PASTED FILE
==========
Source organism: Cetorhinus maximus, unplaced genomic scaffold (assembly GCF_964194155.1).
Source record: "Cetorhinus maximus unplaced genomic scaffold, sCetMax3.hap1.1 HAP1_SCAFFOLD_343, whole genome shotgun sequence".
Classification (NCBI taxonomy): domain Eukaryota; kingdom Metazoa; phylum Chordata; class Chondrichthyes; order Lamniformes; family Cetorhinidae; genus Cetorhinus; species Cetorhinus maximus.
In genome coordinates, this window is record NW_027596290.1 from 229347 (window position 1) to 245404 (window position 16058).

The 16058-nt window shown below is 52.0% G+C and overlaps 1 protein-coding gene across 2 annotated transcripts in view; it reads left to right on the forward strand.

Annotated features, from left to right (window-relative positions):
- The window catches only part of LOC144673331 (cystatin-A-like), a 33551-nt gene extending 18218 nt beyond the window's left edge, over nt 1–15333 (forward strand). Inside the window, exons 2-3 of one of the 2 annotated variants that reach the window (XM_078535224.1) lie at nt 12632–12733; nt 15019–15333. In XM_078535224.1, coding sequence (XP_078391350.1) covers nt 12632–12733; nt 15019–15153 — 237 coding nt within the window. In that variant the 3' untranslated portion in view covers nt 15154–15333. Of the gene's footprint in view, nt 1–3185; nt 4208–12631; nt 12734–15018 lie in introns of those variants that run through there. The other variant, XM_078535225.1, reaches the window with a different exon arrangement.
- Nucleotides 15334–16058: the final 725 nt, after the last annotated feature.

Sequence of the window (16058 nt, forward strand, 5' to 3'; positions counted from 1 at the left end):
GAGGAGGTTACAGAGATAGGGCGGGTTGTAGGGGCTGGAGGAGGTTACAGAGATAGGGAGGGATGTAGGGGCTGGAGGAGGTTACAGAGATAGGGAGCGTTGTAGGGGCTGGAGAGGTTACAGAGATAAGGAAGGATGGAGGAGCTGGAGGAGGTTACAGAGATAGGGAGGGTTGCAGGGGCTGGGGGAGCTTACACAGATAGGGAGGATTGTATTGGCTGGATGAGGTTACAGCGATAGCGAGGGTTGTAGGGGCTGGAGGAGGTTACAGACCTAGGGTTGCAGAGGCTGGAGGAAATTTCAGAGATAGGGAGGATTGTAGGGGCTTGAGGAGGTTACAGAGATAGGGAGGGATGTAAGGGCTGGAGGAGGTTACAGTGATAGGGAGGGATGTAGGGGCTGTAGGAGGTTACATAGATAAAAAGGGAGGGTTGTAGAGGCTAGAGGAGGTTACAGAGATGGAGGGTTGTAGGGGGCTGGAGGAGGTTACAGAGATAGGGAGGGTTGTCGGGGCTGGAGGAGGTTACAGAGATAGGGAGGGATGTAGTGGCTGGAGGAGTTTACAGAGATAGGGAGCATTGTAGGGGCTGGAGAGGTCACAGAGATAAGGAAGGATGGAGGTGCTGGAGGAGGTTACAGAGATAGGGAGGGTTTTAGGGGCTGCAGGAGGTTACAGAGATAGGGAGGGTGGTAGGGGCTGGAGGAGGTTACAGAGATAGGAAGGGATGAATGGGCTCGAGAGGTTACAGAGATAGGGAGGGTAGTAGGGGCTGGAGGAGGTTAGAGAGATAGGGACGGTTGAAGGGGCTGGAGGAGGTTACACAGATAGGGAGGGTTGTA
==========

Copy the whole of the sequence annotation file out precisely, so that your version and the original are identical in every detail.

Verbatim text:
Source organism: Cetorhinus maximus, unplaced genomic scaffold (assembly GCF_964194155.1).
Source record: "Cetorhinus maximus unplaced genomic scaffold, sCetMax3.hap1.1 HAP1_SCAFFOLD_343, whole genome shotgun sequence".
Classification (NCBI taxonomy): domain Eukaryota; kingdom Metazoa; phylum Chordata; class Chondrichthyes; order Lamniformes; family Cetorhinidae; genus Cetorhinus; species Cetorhinus maximus.
In genome coordinates, this window is record NW_027596290.1 from 229347 (window position 1) to 245404 (window position 16058).

The 16058-nt window shown below is 52.0% G+C and overlaps 1 protein-coding gene across 2 annotated transcripts in view; it reads left to right on the forward strand.

Annotated features, from left to right (window-relative positions):
- The window catches only part of LOC144673331 (cystatin-A-like), a 33551-nt gene extending 18218 nt beyond the window's left edge, over nt 1–15333 (forward strand). Inside the window, exons 2-3 of one of the 2 annotated variants that reach the window (XM_078535224.1) lie at nt 12632–12733; nt 15019–15333. In XM_078535224.1, coding sequence (XP_078391350.1) covers nt 12632–12733; nt 15019–15153 — 237 coding nt within the window. In that variant the 3' untranslated portion in view covers nt 15154–15333. Of the gene's footprint in view, nt 1–3185; nt 4208–12631; nt 12734–15018 lie in introns of those variants that run through there. The other variant, XM_078535225.1, reaches the window with a different exon arrangement.
- Nucleotides 15334–16058: the final 725 nt, after the last annotated feature.

Sequence of the window (16058 nt, forward strand, 5' to 3'; positions counted from 1 at the left end):
GAGGAGGTTACAGAGATAGGGCGGGTTGTAGGGGCTGGAGGAGGTTACAGAGATAGGGAGGGATGTAGGGGCTGGAGGAGGTTACAGAGATAGGGAGCGTTGTAGGGGCTGGAGAGGTTACAGAGATAAGGAAGGATGGAGGAGCTGGAGGAGGTTACAGAGATAGGGAGGGTTGCAGGGGCTGGGGGAGCTTACACAGATAGGGAGGATTGTATTGGCTGGATGAGGTTACAGCGATAGCGAGGGTTGTAGGGGCTGGAGGAGGTTACAGACCTAGGGTTGCAGAGGCTGGAGGAAATTTCAGAGATAGGGAGGATTGTAGGGGCTTGAGGAGGTTACAGAGATAGGGAGGGATGTAAGGGCTGGAGGAGGTTACAGTGATAGGGAGGGATGTAGGGGCTGTAGGAGGTTACATAGATAAAAAGGGAGGGTTGTAGAGGCTAGAGGAGGTTACAGAGATGGAGGGTTGTAGGGGGCTGGAGGAGGTTACAGAGATAGGGAGGGTTGTCGGGGCTGGAGGAGGTTACAGAGATAGGGAGGGATGTAGTGGCTGGAGGAGTTTACAGAGATAGGGAGCATTGTAGGGGCTGGAGAGGTCACAGAGATAAGGAAGGATGGAGGTGCTGGAGGAGGTTACAGAGATAGGGAGGGTTTTAGGGGCTGCAGGAGGTTACAGAGATAGGGAGGGTGGTAGGGGCTGGAGGAGGTTACAGAGATAGGAAGGGATGAATGGGCTCGAGAGGTTACAGAGATAGGGAGGGTAGTAGGGGCTGGAGGAGGTTAGAGAGATAGGGACGGTTGAAGGGGCTGGAGGAGGTTACACAGATAGGGAGGGTTGTA